An emphasis on the sporting nature of H.C.S. automobiles was important to the company, and an H.C.S. won the 1923 Indy 500. Production lasted through 1925. About 2,175 cars were produced in that time.

Between 1923 and 1925, the company offered the Series IV and Series VI. The IV, as seen here, was available in four body styles, with the 5-passenger “Model 4” touring car costing $2,200. Power was from a 52 horsepower straight-four. This one is expected to bring between $50,000-$75,000 at auction today. Click here for more info and here for more from this sale.

Update: Sold $49,840.

Owen Magnetic Touring

1916 Owen Magnetic Model O-36 Touring

Offered by Bonhams | Tupelo, Mississippi | April 27, 2019

Photo – Bonhams

The Owen Magnetic was a technical marvel of its day. Designed by engineer Justus B. Entz and produced by Raymond and Ralph Owen beginning in 1915, the car was famous for using an early series electric hybrid drivetrain.

Basically, the 34 horsepower straight-six powered a generator that turned the driveshaft, and in turn, the rear wheels. Speed was controlled by a selector on the steering wheel. It’s a pretty complicated set up, which made the cars super expensive when new. This one, for instance, would’ve cost $3,750. And it was the cheapest one you could get.

Between 1916 and 1919, the Owen Magnetic was actually built by the people behind the Rauch & Lang as well as the Baker Electric cars. It outlasted them, but ultimately folded in 1921, and the last two years’ worth of production were all headed overseas. This rare example should bring between $80,000-$110,000. Click here for more info and here for more from this sale.

Update: Sold $128,800.

Paterson Touring

1910 Paterson Model 30 Touring

Offered by Bonhams | Tupelo, Mississippi | April 27, 2019

Photo – Bonhams

Born in Canada, William A. Paterson moved to Flint, Michigan in 1869 to build carriages. In 1908 he built a prototype automobile, and by 1910, cars were his only line of business. There were a lot of car companies in America in the 1910s. Some were big and are still around today. Some were small and only lasted a few years. And then were companies like Paterson who fell right in the middle: they built a fair number of cars and lasted, as Paterson did, for a solid 15-ish years (until 1923, in this case).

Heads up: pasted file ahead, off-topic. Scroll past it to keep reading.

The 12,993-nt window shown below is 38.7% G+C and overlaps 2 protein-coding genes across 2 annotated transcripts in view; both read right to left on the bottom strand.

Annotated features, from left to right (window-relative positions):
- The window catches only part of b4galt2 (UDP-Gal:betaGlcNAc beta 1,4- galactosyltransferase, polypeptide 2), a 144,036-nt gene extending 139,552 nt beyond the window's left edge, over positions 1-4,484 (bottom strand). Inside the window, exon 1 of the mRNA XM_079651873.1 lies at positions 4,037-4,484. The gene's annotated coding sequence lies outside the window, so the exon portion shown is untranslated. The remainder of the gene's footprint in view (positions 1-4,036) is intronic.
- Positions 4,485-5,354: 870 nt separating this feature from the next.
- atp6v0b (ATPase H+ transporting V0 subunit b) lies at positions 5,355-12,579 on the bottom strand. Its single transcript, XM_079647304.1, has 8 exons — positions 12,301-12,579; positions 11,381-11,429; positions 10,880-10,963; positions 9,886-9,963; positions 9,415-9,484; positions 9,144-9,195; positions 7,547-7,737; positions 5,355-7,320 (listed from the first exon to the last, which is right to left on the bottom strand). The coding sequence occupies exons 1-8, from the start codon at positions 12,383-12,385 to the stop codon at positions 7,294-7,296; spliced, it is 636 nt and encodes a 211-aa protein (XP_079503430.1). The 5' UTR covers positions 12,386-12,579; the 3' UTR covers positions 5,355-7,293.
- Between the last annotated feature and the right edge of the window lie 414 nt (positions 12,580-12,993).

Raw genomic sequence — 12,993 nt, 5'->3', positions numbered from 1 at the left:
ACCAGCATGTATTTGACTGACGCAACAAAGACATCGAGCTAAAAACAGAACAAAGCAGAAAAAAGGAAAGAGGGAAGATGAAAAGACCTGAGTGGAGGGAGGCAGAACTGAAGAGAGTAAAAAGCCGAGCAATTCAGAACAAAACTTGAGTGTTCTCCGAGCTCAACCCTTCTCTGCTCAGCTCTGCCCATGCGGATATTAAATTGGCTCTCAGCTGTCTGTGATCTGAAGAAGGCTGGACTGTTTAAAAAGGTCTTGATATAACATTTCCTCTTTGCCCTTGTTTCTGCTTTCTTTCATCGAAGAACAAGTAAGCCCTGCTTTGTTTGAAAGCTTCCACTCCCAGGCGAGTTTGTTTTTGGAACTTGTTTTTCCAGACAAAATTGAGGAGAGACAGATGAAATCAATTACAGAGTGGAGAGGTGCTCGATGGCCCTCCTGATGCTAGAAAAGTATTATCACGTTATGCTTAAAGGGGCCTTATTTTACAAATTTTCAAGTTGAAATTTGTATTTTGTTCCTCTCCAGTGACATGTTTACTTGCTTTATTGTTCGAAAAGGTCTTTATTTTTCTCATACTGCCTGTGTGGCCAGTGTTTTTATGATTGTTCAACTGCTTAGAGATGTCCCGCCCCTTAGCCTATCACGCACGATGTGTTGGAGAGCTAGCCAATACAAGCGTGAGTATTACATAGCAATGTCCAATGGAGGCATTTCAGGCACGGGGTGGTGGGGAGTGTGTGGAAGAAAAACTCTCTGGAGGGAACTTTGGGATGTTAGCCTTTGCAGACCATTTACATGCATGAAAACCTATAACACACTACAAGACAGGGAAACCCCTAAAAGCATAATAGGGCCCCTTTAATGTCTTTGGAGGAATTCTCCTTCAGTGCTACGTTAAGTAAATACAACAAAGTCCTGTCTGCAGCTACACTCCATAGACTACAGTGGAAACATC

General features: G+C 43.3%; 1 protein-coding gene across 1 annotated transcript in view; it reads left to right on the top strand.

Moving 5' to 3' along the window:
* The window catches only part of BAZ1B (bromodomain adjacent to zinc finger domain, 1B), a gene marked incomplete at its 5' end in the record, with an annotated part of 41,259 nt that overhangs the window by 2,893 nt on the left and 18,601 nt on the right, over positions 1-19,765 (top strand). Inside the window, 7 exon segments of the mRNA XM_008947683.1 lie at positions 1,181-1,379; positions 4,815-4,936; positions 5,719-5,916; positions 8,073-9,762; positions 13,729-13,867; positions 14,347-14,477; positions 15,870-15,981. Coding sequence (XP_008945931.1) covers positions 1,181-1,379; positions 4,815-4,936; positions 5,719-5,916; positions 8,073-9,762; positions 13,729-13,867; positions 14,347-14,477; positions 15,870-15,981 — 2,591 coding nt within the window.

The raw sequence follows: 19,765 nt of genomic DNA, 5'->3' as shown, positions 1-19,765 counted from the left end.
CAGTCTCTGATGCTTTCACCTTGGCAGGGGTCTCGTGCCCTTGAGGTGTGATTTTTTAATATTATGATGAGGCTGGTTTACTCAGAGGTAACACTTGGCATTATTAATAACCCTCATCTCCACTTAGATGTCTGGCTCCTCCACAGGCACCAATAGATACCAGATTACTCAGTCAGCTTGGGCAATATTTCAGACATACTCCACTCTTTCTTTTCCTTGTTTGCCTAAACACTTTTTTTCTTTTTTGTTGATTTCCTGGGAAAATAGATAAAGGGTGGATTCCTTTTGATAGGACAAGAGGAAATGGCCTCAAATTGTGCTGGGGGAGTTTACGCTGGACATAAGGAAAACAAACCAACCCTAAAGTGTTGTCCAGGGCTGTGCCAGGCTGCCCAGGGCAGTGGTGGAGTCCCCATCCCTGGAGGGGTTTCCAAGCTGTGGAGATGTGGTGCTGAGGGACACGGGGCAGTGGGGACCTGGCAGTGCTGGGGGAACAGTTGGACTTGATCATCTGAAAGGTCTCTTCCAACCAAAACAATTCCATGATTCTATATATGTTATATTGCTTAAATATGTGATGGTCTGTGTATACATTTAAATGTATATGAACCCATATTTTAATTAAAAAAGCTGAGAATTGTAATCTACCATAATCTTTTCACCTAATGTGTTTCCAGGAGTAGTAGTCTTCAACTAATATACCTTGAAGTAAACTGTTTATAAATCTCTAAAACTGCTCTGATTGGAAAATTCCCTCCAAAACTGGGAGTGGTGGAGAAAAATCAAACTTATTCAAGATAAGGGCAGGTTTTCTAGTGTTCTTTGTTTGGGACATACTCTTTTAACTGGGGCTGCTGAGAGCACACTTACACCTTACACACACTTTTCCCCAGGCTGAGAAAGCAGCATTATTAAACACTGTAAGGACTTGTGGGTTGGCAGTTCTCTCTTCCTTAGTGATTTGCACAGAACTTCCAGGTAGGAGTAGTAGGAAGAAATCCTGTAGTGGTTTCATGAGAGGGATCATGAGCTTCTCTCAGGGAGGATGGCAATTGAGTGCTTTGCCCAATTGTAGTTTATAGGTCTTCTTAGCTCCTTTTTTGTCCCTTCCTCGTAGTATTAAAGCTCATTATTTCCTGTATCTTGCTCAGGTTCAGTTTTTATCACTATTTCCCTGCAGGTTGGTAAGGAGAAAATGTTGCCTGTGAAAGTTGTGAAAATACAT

The 1910 Paterson model range consisted of the Model 30, the company’s first four-cylinder car. It is a 30 horsepower, 3.3-liter inline-four. Three body styles were offered, each costing $1,400. Only 450 cars were built in 1910.

This car was once owned by the director of Dumbo and was then acquired by the Harrah collection. The Tupelo museum bought it from a Harrah’s dispersal sale in 1986. It should now sell for between $25,000-$35,000. Click here for more info and here for more from this sale.

Update: Sold $43,680.

Glide Scout

1910 Glide Model 45 Scout Touring

Offered by Bonhams | Tupelo, Mississippi | April 26-27, 2019

Photo – Bonhams

Anyone with any degree of mechanical knowledge could’ve opened an automobile company before 1910. In this case, J.B. Bartholomew of Peoria, Illinois, made peanut and coffee roasters before building his first car in 1901. In 1903 the Glidemobile went into production, and the name was shortened the following year to just Glide.

The 1910 Glide model range consisted of the Model 45 which was powered by a 45 horsepower 5.8-liter inline-four. Three factory body styles were offered, a three-passenger roadster, the five-passenger Scout touring, and a seven-passenger Special touring. This is the middle car, which cost $2,500 when new.

It is a larger car than the photos would have you believe, and it is one of only a few Glides known to exist. Formerly a part of the Imperial Palace collection, it is the first car we are featuring from the now-closed Tupelo Automobile Museum. It should sell for between $38,000-$53,000. Click here for more info and here for more from this sale.

Update: Sold $76,160.